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Surprise! There Are Other Plants Like Cannabis

Surprise! There Are Other Plants Like Cannabis

Whaddayaknow! Cannabis is not the only one! We were intrigued to learn that marijuana is not the only plant with cannabinoid-like compounds, all with their own unique and healthful properties. What's more—most of these plants are legal in the U.S. So, read on to learn about compounds similar to cannabinoids (including CBD), plants that contain them, and their health properties.

First, let's get the science straight.

Cannabinoids can be defined, at least in terms of their function, as compounds that bind to specific receptors of the endocannabinoid system (ECS). Until a couple of decades ago, it was thought that they were produced only in the human body (yes, our own bodies make these compounds!), and by the Cannabis Sativa L. plant, aka marijuana or hemp.

Yet in the past few years, research has discovered several constituents that bind to and functionally interact with the same ECS receptors as cannabinoids. They all have a different molecular structure than cannabinoids, however. [1]

Cannabinoids, like CBD, bind to specific receptors of the endocannabinoid system.

No Other True CBD Plant

So far, research suggests that science has discovered cannabidiol-like (or CBD) compounds in only one plant other than cannabis. Yet it is not as good a source of CBD as cannabis, so if you're looking for whole-plant CBD oil, stick with CBD product vendors. Be sure to choose wisely, though, because the quality is everything!

It appears that only cannabis produces THC.

RELATED: How To Choose A High-Quality CBD Oil

That said, there are compounds in a great number of other plants that mimic cannabinoids in the way they act, and they go by the name of "cannabimimetics."

In the field of cannabinoid research, cannabimimetics are of increasing importance. They work directly or indirectly on the endocannabinoid system and often also on other biological messaging systems.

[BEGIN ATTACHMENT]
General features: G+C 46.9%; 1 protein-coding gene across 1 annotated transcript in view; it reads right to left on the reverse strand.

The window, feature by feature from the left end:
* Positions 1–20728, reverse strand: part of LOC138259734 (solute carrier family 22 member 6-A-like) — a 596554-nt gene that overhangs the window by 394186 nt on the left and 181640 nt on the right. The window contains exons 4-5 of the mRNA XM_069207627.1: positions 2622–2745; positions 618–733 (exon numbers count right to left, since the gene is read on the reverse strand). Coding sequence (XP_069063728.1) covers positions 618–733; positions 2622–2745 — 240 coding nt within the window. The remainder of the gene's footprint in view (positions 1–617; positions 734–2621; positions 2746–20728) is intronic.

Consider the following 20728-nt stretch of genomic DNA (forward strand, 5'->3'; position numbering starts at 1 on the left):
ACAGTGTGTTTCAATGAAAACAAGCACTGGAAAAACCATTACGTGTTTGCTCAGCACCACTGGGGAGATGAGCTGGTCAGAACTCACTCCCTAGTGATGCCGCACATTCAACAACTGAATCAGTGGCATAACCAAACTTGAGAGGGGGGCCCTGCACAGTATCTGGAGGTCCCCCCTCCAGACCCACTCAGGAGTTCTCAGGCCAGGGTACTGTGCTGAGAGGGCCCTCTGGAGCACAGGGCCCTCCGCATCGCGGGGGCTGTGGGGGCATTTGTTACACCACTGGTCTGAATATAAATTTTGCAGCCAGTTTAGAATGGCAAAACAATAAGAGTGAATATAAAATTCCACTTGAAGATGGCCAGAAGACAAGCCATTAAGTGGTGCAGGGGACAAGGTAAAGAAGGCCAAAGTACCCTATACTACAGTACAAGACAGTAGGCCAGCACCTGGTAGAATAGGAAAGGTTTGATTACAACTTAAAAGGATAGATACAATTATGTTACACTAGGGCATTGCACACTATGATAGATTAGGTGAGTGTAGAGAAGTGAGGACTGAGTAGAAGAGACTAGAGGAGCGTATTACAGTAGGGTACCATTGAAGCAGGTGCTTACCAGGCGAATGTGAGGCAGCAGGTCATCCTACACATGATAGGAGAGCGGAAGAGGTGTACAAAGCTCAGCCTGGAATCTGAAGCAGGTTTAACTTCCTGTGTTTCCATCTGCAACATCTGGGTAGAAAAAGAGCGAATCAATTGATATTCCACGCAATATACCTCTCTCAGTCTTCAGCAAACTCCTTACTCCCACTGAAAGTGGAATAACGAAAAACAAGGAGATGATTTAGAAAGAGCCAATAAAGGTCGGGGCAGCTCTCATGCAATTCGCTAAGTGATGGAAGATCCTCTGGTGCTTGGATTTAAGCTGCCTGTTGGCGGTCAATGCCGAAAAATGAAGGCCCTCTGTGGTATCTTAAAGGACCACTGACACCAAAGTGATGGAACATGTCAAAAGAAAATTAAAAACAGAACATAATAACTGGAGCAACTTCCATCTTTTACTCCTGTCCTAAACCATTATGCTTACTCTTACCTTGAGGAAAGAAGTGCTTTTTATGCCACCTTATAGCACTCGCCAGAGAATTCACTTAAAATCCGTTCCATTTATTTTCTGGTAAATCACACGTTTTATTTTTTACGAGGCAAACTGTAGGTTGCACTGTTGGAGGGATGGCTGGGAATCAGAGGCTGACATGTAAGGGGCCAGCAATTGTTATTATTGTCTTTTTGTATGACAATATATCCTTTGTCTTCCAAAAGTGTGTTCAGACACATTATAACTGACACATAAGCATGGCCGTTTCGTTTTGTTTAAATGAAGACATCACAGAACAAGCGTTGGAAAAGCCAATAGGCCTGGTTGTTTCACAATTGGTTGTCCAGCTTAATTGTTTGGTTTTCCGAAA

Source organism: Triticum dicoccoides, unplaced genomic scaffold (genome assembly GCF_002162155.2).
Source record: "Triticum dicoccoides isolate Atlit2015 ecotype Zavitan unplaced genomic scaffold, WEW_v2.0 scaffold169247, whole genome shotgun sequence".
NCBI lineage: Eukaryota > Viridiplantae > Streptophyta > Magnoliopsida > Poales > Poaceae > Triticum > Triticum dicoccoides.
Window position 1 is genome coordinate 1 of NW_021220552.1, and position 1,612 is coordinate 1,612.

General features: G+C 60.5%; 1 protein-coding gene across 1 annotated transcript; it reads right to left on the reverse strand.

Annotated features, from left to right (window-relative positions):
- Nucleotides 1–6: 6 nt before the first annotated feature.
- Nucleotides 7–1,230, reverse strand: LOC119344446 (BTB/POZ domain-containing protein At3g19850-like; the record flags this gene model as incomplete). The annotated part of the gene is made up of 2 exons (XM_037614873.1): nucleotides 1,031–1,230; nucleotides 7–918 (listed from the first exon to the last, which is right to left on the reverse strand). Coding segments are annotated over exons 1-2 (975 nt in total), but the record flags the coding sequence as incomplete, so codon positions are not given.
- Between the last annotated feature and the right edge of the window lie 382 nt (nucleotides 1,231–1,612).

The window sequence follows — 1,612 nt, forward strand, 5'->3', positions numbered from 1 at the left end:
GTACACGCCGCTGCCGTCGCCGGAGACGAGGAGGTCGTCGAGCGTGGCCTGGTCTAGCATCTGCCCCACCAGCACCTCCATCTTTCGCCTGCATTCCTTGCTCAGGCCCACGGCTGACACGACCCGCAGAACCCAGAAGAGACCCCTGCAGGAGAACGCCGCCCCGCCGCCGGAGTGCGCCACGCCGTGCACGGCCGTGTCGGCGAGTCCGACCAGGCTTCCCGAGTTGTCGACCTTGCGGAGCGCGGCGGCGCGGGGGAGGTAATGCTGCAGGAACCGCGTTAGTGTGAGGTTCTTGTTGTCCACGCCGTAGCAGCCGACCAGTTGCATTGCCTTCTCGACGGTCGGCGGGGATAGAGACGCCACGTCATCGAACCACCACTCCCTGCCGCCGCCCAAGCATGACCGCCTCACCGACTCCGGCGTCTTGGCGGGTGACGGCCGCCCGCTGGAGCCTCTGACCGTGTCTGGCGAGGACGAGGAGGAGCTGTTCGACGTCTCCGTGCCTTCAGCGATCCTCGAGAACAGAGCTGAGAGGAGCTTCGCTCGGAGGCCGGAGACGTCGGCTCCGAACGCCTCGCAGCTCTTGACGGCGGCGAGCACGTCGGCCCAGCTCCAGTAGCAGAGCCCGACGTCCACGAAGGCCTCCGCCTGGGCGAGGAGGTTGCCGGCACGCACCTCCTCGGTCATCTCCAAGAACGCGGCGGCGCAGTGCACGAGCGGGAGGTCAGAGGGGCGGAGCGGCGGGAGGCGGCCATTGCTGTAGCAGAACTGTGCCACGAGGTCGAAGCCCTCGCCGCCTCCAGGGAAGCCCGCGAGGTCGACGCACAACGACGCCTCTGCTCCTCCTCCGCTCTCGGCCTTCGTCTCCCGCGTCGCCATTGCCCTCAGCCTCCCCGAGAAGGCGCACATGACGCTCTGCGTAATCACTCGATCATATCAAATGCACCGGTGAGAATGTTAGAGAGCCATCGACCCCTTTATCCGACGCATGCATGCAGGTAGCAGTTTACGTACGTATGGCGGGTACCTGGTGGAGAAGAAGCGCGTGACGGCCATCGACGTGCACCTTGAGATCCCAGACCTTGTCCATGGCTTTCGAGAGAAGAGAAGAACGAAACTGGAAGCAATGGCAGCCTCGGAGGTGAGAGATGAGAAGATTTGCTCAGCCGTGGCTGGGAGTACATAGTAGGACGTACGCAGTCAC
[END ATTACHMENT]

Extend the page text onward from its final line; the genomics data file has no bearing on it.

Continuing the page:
It would probably be more accurate to say that this is the major similarity between the cannabinoids and cannabimimetics—they all interact with the ECS. As mentioned, they are not the same as true cannabinoids in structure.

At this point, it is not always clear what the specific health benefits of cannabimimetics are, but the plants in which they are found are traditionally medicinal in nature.

Some Medicinal Plants With Cannabimimetics

1. Flaxseeds

So, this is the other plant with CBD-like compounds! Flax is a good source of fiber, oil, and linseed, with many known health properties.

A 2012 study conducted in Poland revealed the presence of CBD-like compounds in flax tissues of various kinds. It demonstrated possible ability to influence your immune system on a cellular level, but its mode of action is slightly different from CBD. The researchers concluded: "These findings might open up many new applications for medical flax products, especially for the fabric as a material for wound dressing with anti-inflammatory properties."

Organic flax seeds are also rich in omega-3s. [2][3]

2. Black Pepper

B-caryophyllene is the cannabimimetic compound found in black pepper, mostly in the essential oil. Interesting fact—B-caryophyllene is also the component that sniffer dogs pick up in marijuana!

Black pepper essential oil is known to offer relief for a wide range of ailments, including pain management, high cholesterol, and circulation issues. [5]

B-caryophyllene is the cannabimimetic compound found in black pepper, mostly in the essential oil.

B-caryophyllene is also found abundantly in hops essential oil and many other spices and herbs like cloves, rosemary, lavender, and cinnamon.

3. Hops and Mangoes